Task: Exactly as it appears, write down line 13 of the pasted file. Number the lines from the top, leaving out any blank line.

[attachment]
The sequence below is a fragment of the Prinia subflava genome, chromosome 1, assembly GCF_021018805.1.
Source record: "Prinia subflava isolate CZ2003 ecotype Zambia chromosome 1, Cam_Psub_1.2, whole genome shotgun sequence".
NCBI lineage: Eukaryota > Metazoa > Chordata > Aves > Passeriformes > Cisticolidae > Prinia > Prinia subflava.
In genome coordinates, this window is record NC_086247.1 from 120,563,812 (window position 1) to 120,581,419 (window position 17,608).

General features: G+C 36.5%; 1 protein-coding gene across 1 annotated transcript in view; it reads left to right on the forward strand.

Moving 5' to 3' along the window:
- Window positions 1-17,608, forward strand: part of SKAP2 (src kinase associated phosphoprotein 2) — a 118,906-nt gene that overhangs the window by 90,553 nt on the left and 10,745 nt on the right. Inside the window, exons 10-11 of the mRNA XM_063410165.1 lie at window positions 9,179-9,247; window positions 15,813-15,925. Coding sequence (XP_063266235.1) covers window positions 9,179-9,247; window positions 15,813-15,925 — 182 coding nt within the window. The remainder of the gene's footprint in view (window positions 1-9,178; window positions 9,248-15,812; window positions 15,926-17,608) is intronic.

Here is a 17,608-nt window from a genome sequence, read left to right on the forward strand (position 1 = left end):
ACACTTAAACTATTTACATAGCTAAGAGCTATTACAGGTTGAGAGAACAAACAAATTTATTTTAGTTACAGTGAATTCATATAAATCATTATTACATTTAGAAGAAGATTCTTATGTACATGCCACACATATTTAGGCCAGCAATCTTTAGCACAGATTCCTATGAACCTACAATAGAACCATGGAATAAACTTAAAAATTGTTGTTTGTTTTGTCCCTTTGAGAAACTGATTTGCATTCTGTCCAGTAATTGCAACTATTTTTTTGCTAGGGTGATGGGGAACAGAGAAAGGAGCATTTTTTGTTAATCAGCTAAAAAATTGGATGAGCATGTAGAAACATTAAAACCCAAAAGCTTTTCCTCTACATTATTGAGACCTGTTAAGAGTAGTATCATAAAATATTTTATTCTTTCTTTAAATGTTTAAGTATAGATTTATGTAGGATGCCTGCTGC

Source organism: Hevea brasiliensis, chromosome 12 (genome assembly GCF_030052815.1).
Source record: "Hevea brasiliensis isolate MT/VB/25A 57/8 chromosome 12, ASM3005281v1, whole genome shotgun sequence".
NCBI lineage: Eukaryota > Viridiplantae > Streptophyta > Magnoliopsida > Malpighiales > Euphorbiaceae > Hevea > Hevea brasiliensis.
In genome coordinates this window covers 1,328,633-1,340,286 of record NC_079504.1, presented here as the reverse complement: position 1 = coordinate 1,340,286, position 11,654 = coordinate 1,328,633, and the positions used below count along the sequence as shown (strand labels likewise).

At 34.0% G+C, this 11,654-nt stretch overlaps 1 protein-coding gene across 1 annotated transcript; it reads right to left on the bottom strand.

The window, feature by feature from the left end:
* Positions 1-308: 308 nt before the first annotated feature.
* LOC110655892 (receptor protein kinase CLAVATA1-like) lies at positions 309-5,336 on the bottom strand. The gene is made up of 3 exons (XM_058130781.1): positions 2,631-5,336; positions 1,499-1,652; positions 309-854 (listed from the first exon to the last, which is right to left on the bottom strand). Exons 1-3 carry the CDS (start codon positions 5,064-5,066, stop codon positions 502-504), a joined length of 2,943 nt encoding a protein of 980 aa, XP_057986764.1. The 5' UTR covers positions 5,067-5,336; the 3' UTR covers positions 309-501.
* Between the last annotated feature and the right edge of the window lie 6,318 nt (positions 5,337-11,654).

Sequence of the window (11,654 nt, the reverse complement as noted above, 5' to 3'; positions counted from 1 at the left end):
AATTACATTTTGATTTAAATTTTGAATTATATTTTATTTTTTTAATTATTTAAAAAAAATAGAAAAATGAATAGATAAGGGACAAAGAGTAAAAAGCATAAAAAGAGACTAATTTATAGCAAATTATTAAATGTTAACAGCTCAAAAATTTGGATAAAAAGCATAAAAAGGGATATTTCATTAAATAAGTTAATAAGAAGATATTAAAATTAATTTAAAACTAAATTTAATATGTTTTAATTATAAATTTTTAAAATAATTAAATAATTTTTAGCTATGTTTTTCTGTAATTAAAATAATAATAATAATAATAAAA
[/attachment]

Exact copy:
In genome coordinates this window covers 1,328,633-1,340,286 of record NC_079504.1, presented here as the reverse complement: position 1 = coordinate 1,340,286, position 11,654 = coordinate 1,328,633, and the positions used below count along the sequence as shown (strand labels likewise).